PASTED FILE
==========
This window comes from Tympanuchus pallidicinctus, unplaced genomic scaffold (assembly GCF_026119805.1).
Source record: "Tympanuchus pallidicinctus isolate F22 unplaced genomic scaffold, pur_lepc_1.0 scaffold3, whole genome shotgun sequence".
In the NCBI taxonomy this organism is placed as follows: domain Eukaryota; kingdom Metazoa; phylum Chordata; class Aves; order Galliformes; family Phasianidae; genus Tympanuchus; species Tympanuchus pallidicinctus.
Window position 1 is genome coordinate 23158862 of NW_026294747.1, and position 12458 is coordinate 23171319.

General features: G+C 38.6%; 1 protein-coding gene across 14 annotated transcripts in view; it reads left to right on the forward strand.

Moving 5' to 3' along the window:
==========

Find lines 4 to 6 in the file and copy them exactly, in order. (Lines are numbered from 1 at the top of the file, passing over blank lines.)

Window position 1 is genome coordinate 23158862 of NW_026294747.1, and position 12458 is coordinate 23171319.

General features: G+C 38.6%; 1 protein-coding gene across 14 annotated transcripts in view; it reads left to right on the forward strand.

Moving 5' to 3' along the window: